02.20.19Bioconjugate Chemistry Pathways Governing Polyethylenimine Polyplex Transfection in Microporous Annealed Particle Scaffolds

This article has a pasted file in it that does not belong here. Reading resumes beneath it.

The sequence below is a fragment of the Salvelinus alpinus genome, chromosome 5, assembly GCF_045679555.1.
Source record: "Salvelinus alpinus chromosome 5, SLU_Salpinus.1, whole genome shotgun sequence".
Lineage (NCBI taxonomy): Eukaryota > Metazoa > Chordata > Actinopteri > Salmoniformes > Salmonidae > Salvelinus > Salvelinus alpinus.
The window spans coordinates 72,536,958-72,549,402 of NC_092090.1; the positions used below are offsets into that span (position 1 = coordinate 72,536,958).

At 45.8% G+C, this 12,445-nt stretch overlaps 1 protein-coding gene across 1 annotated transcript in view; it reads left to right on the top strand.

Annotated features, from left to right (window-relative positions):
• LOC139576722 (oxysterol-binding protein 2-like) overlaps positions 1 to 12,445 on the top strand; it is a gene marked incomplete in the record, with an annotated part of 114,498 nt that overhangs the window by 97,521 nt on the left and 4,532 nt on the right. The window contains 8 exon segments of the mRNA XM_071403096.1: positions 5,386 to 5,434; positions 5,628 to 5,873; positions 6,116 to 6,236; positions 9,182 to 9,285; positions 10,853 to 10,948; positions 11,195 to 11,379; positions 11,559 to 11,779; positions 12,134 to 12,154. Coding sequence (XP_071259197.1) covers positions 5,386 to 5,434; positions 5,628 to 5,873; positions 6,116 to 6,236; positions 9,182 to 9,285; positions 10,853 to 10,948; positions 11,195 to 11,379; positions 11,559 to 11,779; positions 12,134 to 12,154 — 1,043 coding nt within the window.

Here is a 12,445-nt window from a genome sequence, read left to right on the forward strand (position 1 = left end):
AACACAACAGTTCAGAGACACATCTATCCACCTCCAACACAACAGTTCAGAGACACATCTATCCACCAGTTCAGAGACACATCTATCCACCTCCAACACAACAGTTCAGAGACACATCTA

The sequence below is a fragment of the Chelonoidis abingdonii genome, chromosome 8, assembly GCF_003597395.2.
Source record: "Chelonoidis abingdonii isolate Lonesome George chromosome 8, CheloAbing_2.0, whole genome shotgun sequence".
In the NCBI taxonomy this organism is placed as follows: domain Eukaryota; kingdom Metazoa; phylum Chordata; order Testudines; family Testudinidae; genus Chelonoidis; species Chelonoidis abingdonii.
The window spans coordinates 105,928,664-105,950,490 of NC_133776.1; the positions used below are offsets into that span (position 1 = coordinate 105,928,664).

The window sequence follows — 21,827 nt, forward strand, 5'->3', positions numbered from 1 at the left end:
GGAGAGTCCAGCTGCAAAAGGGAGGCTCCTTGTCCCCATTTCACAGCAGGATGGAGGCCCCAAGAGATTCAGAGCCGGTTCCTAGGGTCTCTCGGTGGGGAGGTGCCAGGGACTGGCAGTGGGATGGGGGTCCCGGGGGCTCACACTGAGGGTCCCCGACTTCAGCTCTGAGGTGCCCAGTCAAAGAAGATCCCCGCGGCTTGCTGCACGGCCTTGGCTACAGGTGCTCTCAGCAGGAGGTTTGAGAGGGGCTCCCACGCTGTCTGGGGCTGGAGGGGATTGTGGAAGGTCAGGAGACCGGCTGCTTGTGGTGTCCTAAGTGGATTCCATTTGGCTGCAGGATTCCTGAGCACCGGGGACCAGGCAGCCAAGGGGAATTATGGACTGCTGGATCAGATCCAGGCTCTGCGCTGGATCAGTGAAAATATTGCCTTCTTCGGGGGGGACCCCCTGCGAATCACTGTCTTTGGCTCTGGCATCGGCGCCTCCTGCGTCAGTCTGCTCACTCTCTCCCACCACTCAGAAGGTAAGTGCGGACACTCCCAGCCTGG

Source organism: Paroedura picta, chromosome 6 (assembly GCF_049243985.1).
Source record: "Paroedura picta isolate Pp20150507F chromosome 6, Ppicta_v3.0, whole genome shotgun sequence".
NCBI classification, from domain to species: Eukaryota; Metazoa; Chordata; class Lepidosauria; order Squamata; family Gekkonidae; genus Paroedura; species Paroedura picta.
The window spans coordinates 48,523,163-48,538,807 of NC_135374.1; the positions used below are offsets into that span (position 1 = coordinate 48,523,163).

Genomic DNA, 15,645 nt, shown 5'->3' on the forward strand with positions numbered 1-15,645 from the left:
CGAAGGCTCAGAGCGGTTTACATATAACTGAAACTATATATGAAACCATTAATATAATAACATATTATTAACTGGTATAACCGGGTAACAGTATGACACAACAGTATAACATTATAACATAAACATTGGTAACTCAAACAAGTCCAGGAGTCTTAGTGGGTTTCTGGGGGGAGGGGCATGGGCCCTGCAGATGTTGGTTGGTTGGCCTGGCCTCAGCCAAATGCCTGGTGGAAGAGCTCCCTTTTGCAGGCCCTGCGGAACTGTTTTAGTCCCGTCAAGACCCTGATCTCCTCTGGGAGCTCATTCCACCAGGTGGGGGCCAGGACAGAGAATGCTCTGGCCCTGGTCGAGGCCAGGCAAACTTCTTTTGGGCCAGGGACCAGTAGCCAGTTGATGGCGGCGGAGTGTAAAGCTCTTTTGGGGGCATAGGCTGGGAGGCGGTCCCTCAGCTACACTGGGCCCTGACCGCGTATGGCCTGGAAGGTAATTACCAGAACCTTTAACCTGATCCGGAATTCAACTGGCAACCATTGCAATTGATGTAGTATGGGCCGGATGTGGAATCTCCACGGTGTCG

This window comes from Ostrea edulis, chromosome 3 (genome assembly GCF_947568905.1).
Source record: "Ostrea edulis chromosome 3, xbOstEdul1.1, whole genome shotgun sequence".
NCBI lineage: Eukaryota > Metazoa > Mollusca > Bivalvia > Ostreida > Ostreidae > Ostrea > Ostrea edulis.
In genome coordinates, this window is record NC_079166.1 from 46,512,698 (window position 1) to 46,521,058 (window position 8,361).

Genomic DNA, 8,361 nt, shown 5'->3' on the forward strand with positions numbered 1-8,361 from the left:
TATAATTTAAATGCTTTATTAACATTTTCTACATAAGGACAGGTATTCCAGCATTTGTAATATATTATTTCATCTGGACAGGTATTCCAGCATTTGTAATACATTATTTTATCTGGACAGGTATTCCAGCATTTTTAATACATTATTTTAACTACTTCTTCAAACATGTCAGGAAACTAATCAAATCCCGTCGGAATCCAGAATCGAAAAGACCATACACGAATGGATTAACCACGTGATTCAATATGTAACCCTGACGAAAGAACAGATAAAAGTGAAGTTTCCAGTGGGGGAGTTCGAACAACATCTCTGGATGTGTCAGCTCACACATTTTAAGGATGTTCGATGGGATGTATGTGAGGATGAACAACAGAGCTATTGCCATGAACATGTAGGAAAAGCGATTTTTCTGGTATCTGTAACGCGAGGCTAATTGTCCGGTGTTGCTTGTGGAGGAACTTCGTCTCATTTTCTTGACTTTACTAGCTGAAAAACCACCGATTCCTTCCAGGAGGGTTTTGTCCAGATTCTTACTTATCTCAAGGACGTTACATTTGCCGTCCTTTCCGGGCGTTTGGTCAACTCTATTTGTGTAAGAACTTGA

Gene delivery using injectable hydrogels can serve as a potential method for regulated tissue regeneration in wound healing. Our microporous annealed particle (MAP) hydrogel has been shown to promote cellular infiltration in both skin and brain wounds, while reducing inflammation. Although the scaffold itself can promote healing, it is likely that other signals will be required to promote healing of hard-to-treat wounds. Gene delivery is one approach to introduce desired bioactive signals. In this study, we investigated how the properties of MAP hydrogels influence non-viral gene delivery of polyethylenimine-condensed plasmid to cells seeded within the MAP gel. From past studies, we found that gene transfer to cells seeded in tissue culture plastic differed from gene transfer to cells seeded inside hydrogel scaffolds. Since MAP scaffolds are generated from hydrogel microparticles that are approximately 100 μm in diameter, they display local characteristics that can be viewed as two-dimensional or three-dimensional to cells. Thus, we sought to study if gene transfer inside MAP scaffolds differed from gene transfer to cells seeded in tissue culture plastic. We sought to understand the roles of the endocytosis pathway, actin and microtubule dynamics, RhoGTPases, and YAP/TAZ on transfection of human fibroblasts.